The Institute for Taiwanese Studies (ITS) is a Taiwanese American think tank established in the United States. The Institute's researchers, working on a voluntary basis, engage in studies related to Taiwan's past and future developments.  Their research findings will be made public as research reports or commentaries.


The Institute for Taiwanese Studies (ITS) hosted a roundtable, featuring Dr. Ing-Wen Tsai (third from right, front row) in Los Angeles on January 16, 2006.  Currently, Dr. Tsai is the President of Taiwan and the Chairperson of Democratic Progressive Party (DPP, Taiwan).  ITS Chairman Wencheng Lin (first from left. front row), ITS President Adolf Huang (standing behind Dr. Tsai) and the scholars from USC, UCLA, UCI, Rand Corp., ITS and other invited guests attended the session.
Hot Issues

 Joe Biden authorized US$2 billion in loans to Taiwan to buy weapons from the US

US President Joe Biden signed into law a US government funding bill for next year that includes provisions to authorize US$2 billion in loans to Taiwan to buy weapons from the US on December 29, 2022.    The bill “Consolidated Appropriations Act, 2023” finalized the US$1.65 trillion consolidated appropriations, covering funding for fiscal 2023.  The bill, which cleared the US Congress on Dec. 23, provides a record US$858 billion in defense funding.   In its provisions regarding Taiwan, the act allows up to US$2 billion in direct loans to Taiwan for military purposes under the “Foreign Military Financing Program.”   Taiwan would be required to pay off such loans within 12 years.  However, the bill does not include provisions to provide US$10 billion of grants — US$2 billion over the next five years — for Taiwan to buy US-made weapons, as authorized in the National Defense Authorization Act (NDAA) for Fiscal Year 2023.  US Senator James Inhofe, the top Republican on the Senate Armed Services Committee, said he was disappointed with the outcome.     “I remain disappointed that the Biden administration refuses to comply with congressional inquiries regarding Taiwan’s military needs and refuses to request money to implement the Taiwan Enhanced Resilience Act,” Inhofe said in a statement.   He added “This is simply another national security misstep by the administration.”     Previously, The US House of Representatives passed the 2023 National Defense Authorization Act (NDAA), which authorizes up to US$12 billion in grants and loans to Taiwan to buy US weapons over the next five years.  The bill passed the Democratic Party-controlled House on a 350 to 80 vote.  The bill gives Taiwan the same treatment as major non-NATO allies — most of which are in South America and the western Pacific — in priority to obtain “excess defense articles” from the US.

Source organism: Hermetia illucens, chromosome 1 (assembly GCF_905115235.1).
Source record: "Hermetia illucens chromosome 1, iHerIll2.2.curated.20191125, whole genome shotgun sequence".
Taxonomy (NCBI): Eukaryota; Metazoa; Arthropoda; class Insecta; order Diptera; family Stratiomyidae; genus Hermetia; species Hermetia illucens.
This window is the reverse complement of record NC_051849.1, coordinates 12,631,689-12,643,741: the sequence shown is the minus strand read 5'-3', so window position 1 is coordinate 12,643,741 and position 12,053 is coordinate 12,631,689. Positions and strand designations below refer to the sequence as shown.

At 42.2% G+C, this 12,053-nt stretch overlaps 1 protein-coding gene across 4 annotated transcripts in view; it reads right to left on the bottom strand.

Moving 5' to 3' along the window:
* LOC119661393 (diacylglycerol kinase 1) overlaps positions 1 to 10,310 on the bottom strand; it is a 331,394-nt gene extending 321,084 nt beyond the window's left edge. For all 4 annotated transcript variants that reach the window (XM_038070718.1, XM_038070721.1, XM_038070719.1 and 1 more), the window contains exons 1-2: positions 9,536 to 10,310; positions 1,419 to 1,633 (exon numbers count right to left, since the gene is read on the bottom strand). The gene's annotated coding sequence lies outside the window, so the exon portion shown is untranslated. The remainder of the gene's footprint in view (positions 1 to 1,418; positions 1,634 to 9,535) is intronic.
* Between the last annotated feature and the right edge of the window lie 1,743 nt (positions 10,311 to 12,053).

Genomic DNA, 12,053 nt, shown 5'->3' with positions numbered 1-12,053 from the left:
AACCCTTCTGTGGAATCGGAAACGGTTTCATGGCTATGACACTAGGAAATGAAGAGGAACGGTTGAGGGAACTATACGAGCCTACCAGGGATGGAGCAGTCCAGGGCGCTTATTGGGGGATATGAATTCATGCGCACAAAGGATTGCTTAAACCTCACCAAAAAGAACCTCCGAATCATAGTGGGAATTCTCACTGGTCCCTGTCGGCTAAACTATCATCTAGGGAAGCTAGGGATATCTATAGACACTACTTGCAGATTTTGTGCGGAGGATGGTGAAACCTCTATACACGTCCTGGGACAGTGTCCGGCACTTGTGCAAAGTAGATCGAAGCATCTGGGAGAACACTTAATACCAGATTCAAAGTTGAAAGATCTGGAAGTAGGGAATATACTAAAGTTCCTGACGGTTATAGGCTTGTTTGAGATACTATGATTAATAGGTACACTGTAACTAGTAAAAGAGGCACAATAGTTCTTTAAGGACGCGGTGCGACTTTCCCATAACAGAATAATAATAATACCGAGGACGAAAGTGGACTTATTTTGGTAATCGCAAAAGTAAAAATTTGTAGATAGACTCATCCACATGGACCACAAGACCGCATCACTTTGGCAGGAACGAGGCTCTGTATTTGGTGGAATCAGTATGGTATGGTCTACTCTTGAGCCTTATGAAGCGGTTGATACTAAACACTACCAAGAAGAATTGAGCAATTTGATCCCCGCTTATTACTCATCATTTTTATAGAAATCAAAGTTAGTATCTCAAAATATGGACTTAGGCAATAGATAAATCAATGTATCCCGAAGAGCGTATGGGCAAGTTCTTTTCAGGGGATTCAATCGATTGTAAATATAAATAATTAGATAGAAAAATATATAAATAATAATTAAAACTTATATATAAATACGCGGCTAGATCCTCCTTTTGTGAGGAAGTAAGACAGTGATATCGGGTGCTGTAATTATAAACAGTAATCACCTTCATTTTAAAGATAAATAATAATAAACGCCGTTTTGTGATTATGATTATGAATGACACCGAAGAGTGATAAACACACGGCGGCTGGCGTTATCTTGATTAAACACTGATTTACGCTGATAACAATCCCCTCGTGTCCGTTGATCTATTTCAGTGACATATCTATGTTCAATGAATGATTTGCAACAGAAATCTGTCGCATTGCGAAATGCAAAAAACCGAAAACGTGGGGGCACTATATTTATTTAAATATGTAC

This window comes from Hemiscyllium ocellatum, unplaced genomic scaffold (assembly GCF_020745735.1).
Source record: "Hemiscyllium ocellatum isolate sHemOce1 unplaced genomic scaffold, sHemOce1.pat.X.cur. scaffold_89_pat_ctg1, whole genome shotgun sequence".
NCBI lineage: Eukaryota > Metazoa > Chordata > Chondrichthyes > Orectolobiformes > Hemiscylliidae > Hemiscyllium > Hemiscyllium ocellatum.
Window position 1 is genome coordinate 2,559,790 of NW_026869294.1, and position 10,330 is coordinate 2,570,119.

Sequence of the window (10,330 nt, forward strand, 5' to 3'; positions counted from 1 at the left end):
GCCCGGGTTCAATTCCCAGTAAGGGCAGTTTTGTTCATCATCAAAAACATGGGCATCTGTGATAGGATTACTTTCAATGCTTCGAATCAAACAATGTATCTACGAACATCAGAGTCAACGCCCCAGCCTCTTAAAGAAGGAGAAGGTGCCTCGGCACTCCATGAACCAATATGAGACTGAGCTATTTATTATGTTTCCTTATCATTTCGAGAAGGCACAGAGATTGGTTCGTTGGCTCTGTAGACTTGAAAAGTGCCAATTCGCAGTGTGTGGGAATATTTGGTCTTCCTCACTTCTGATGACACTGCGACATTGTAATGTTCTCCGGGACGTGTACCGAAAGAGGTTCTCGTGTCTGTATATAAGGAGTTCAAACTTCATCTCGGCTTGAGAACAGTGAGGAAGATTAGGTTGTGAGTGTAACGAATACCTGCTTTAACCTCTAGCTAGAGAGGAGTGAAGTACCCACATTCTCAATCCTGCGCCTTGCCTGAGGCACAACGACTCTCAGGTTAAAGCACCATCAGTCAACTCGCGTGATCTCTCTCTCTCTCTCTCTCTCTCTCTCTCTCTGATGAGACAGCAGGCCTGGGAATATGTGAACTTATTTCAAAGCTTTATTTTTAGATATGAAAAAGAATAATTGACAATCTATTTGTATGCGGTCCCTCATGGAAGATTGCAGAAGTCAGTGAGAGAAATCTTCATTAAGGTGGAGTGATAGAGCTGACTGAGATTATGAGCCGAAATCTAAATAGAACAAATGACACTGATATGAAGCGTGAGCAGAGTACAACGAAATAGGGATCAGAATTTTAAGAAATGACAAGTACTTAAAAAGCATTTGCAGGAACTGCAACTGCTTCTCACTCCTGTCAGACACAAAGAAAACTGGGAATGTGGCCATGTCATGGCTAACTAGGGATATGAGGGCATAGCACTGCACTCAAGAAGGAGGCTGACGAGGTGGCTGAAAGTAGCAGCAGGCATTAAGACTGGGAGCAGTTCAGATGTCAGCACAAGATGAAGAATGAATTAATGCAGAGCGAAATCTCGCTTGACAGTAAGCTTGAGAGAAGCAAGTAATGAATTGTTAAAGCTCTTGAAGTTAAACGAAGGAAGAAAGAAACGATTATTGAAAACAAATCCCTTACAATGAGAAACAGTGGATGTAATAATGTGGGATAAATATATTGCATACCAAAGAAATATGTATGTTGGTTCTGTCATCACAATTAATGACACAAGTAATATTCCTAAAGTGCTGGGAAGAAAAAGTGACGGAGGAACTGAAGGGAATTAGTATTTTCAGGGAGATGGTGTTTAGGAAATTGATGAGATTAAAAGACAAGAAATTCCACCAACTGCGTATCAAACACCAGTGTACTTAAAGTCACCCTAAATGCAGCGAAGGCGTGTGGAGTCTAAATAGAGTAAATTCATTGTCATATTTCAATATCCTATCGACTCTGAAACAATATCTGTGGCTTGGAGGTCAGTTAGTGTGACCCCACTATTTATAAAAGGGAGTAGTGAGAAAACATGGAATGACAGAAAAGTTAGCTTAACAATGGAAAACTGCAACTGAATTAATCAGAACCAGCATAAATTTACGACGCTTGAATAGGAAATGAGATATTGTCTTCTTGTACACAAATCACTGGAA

Posted: January 3, 2023
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1. Military & Defense; 2. Finance & Economy; 3.History, Culture & Education; 4. Science & Technology; and 5. Politics & Social Studies

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